Geochemists study the chemicals that make up the Earth, including in rocks, soil, sediment and water. They produce maps to show the location and concentration of chemicals, and advise on the exploration and development of resources like oil, coal and gas. Most of their work is based in a laboratory, although they also collect information during fieldwork.
Geochemists study the type and distribution of chemicals that make up the Earth, for example, in rocks, soil, sediment and water. They also study the chemical processes that take place on and beneath the Earth's surface.
In fieldwork, geochemists take samples, bringing them back to the laboratory. Here, they use analytical chemistry to find out which chemicals are in the samples. Geochemists can use a variety of techniques and equipment in this.
They can load a number of samples into automated testing equipment. This allows them to save time by analysing hundreds of samples at once, and, sometimes, by running tests overnight. There are also more intricate and complex types of analysis, for example, using gas chromatography to separate compounds in a sample.
Geochemists use computers to display and analyse the results. They can use computers to model and simulate the generation and movement of chemicals such as hydrocarbon.
Geochemists' studies can develop our knowledge about the origin, age and nature of rocks and other structures.
They also use their findings to map the location, concentration and movement of chemicals over large areas of land. This information helps them to find the probable location of resources such as oil, coal or uranium, and leads to mining or drilling. In oil and gas companies, geochemists trace the formation and movement of oil and natural gas. They work out how much gas or oil is present and where it can be extracted.
Geochemists also have a role in monitoring and protecting the environment. They identify the presence of chemical pollution, for example, in soil or in water below the Earth's surface (the water table). They investigate landfill and disused industrial sites, for example, to find out if pollution has seeped into rocks, soil or water.
Geochemists are important to agriculture. For example, they assess the lime content of soil. Lime is a very cheap and abundant source of alkalinity, and can be used by farmers to reduce soil acidity. Geochemists identify chemicals in the soil that can harm crops. Pollutants react with minerals in the soil, and can stop plants taking up certain nutrients.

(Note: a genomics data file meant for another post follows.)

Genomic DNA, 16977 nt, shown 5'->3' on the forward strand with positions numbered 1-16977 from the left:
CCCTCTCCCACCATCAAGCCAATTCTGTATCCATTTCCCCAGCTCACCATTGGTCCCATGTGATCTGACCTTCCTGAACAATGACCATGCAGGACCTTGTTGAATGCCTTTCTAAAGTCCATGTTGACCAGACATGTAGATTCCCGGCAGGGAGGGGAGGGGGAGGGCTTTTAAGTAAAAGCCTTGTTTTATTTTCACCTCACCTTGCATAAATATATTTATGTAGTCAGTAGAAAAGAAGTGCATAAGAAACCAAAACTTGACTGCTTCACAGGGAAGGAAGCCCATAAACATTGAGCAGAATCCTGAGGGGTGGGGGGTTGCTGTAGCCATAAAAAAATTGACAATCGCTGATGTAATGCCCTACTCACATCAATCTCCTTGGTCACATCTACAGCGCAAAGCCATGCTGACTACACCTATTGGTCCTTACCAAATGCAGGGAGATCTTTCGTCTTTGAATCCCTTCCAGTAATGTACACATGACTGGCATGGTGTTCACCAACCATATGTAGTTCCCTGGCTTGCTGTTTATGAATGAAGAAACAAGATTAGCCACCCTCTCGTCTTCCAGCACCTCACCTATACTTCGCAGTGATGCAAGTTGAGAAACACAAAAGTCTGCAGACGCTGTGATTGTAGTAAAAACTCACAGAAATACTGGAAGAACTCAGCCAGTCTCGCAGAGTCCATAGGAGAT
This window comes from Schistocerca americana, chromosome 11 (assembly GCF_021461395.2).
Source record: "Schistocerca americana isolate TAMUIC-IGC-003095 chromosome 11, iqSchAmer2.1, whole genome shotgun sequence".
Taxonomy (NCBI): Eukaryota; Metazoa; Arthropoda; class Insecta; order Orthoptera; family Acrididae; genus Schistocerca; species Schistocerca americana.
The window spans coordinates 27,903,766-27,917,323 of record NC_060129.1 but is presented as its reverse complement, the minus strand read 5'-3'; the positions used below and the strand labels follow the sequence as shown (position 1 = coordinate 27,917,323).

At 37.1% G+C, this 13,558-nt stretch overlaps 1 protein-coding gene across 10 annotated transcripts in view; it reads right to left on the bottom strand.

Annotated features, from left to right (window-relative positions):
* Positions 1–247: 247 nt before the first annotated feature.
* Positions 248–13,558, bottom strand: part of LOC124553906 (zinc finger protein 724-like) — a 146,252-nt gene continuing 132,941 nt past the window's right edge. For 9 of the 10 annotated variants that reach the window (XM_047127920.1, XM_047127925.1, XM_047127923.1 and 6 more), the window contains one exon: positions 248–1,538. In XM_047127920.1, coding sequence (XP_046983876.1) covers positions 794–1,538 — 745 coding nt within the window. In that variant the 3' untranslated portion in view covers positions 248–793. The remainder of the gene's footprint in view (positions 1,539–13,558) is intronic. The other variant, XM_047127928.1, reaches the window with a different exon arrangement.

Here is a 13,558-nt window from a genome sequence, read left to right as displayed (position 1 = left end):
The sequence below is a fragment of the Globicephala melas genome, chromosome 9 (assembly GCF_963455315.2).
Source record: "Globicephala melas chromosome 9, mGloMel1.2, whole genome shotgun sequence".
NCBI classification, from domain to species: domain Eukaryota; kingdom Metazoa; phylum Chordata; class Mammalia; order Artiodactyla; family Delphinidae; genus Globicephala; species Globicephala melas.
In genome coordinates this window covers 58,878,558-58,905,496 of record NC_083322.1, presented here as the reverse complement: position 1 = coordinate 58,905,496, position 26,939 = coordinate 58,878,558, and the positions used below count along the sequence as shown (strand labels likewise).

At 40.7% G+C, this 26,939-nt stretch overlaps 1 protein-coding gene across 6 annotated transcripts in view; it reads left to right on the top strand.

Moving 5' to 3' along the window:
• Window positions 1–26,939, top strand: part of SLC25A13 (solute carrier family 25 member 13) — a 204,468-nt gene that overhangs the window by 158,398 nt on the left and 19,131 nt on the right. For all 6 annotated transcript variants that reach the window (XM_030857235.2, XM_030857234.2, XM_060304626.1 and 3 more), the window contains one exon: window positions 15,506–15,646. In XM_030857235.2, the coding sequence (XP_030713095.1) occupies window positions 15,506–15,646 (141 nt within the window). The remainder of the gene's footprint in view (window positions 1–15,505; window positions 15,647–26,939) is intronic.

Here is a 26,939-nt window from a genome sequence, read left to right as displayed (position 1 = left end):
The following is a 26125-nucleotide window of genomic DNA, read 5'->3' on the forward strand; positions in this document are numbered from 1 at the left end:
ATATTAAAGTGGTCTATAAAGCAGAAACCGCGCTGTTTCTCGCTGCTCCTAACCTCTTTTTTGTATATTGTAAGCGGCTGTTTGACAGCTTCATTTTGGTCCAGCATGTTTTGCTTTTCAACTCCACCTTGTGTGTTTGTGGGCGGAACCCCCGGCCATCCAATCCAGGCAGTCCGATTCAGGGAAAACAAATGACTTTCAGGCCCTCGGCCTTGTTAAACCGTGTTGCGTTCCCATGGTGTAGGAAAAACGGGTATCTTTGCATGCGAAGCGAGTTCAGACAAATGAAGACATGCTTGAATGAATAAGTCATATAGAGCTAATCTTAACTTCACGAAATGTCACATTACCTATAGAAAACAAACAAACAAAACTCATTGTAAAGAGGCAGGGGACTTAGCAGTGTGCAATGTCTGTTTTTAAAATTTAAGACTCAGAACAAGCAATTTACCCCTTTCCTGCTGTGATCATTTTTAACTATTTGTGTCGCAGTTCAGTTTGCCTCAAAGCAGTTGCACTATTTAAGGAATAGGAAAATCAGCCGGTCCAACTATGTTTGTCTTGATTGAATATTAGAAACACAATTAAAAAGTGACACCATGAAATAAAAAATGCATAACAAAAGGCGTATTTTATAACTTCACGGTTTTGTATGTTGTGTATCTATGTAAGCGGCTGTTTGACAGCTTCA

While they might spend time alone in activities like fieldwork and data analysis, geochemists are likely to be involved in lots of teamwork. They could be working with general geologists, mineral or mining geologists, petroleum engineers and site managers.
Their work involves laboratory and desk-based research, and data analysis. They keep up to date with advances in geochemistry by reading scientific journals and information on websites, and going to conferences.
Personal Qualities and Skills
- Strong analytical skills.
- A thorough, logical and methodical approach to research.
- To enjoy laboratory and desk-based research, as well as fieldwork.
- The ability to work independently, as well as in a team.
- Computer skills, and maths skills for analysis work.
- The ability to explain things clearly and concisely, including in written reports.
- Practical skills and the ability to use a wide range of technology to analyse samples.
- The ability to read and produce geochemical maps (more often using a computer than traditional drawing methods).
Pay And Opportunities
Typical employers of geochemists
Geochemists work for companies in the oil, gas and coal industries, and for geological consultancies, research companies and government-supported scientific institutions.
Opportunities for geochemists occur in towns, cities and rural areas throughout the UK. Most geochemists are office-based but have opportunities to travel for fieldwork, meetings and conferences.
Entry routes and training
To become a geochemist, you'll usually need to complete a relevant first degree. Many entrants also have a postgraduate qualification such as an MSc (a PhD is normally essential for a research appointment in industry or for a university or museum post).
Relevant first degrees include geology, geoscience, earth science and chemistry. Subjects such as oceanography and minerals/mining engineering can also be relevant but you should look at prospectuses to check the geochemistry content of each course.
There are several types of first (undergraduate) degree course. BSc (Hons) degrees usually take three years to complete (four in Scotland). MGeol/MSci degrees are four-year courses, allowing for a wider range of taught subjects and research than in the BSc.
Some universities offer degree courses with a foundation year. This is an extra year for students who don't have the specified science A levels for entry.
A small number of universities offer integrated science degrees (ISciences), aiming to give graduates interdisciplinary skills and knowledge through a problem-based approach.
The Geological Society accredits a large number of first degree courses. Accreditation demonstrates that the university department's teaching is of a high quality. Having an accredited degree reduces the amount of experience you need before you can achieve Chartered Geologist and Chartered Scientist status through the Society (see 'Progression' below). You can find a list of accredited courses on The Geological Society's website.
Following your first degree, you could take a specialist postgraduate qualification in geochemistry. These are available at a small number of universities in the UK. The Geological Society also accredits postgraduate courses, including in geochemistry.
Before entry to this career, you can develop skills through experience, for example, spending university vacation time with an oil or gas company.